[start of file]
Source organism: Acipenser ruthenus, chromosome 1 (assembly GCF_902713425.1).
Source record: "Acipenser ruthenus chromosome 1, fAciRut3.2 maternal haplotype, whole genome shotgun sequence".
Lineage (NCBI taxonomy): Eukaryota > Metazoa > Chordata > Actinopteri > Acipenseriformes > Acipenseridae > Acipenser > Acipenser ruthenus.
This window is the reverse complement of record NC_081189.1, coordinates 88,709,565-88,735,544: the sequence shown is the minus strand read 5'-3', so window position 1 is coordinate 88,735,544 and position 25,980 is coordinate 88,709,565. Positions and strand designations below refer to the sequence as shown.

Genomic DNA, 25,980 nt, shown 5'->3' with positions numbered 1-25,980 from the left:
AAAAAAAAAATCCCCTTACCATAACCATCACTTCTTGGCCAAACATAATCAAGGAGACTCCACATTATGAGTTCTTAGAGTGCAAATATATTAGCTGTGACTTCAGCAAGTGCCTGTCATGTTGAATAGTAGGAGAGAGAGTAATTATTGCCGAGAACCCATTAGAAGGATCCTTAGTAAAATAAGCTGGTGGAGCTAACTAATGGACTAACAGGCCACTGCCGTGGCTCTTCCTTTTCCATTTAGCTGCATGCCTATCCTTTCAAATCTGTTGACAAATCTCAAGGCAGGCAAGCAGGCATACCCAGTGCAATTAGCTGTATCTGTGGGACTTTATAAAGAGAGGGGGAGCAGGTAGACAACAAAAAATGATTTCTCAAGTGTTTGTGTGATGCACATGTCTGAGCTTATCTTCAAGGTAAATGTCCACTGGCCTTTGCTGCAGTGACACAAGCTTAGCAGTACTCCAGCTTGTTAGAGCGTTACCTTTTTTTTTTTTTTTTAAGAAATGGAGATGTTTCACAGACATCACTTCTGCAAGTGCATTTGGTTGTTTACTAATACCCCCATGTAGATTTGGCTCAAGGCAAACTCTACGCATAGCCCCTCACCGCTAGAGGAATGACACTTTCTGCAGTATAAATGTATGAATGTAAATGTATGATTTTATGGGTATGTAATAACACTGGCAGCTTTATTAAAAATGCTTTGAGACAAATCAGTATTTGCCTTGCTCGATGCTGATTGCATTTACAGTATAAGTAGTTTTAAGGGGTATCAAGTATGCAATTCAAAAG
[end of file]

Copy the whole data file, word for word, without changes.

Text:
Source organism: Acipenser ruthenus, chromosome 1 (assembly GCF_902713425.1).
Source record: "Acipenser ruthenus chromosome 1, fAciRut3.2 maternal haplotype, whole genome shotgun sequence".
Lineage (NCBI taxonomy): Eukaryota > Metazoa > Chordata > Actinopteri > Acipenseriformes > Acipenseridae > Acipenser > Acipenser ruthenus.
This window is the reverse complement of record NC_081189.1, coordinates 88,709,565-88,735,544: the sequence shown is the minus strand read 5'-3', so window position 1 is coordinate 88,735,544 and position 25,980 is coordinate 88,709,565. Positions and strand designations below refer to the sequence as shown.

Genomic DNA, 25,980 nt, shown 5'->3' with positions numbered 1-25,980 from the left:
AAAAAAAAAATCCCCTTACCATAACCATCACTTCTTGGCCAAACATAATCAAGGAGACTCCACATTATGAGTTCTTAGAGTGCAAATATATTAGCTGTGACTTCAGCAAGTGCCTGTCATGTTGAATAGTAGGAGAGAGAGTAATTATTGCCGAGAACCCATTAGAAGGATCCTTAGTAAAATAAGCTGGTGGAGCTAACTAATGGACTAACAGGCCACTGCCGTGGCTCTTCCTTTTCCATTTAGCTGCATGCCTATCCTTTCAAATCTGTTGACAAATCTCAAGGCAGGCAAGCAGGCATACCCAGTGCAATTAGCTGTATCTGTGGGACTTTATAAAGAGAGGGGGAGCAGGTAGACAACAAAAAATGATTTCTCAAGTGTTTGTGTGATGCACATGTCTGAGCTTATCTTCAAGGTAAATGTCCACTGGCCTTTGCTGCAGTGACACAAGCTTAGCAGTACTCCAGCTTGTTAGAGCGTTACCTTTTTTTTTTTTTTTTAAGAAATGGAGATGTTTCACAGACATCACTTCTGCAAGTGCATTTGGTTGTTTACTAATACCCCCATGTAGATTTGGCTCAAGGCAAACTCTACGCATAGCCCCTCACCGCTAGAGGAATGACACTTTCTGCAGTATAAATGTATGAATGTAAATGTATGATTTTATGGGTATGTAATAACACTGGCAGCTTTATTAAAAATGCTTTGAGACAAATCAGTATTTGCCTTGCTCGATGCTGATTGCATTTACAGTATAAGTAGTTTTAAGGGGTATCAAGTATGCAATTCAAAAG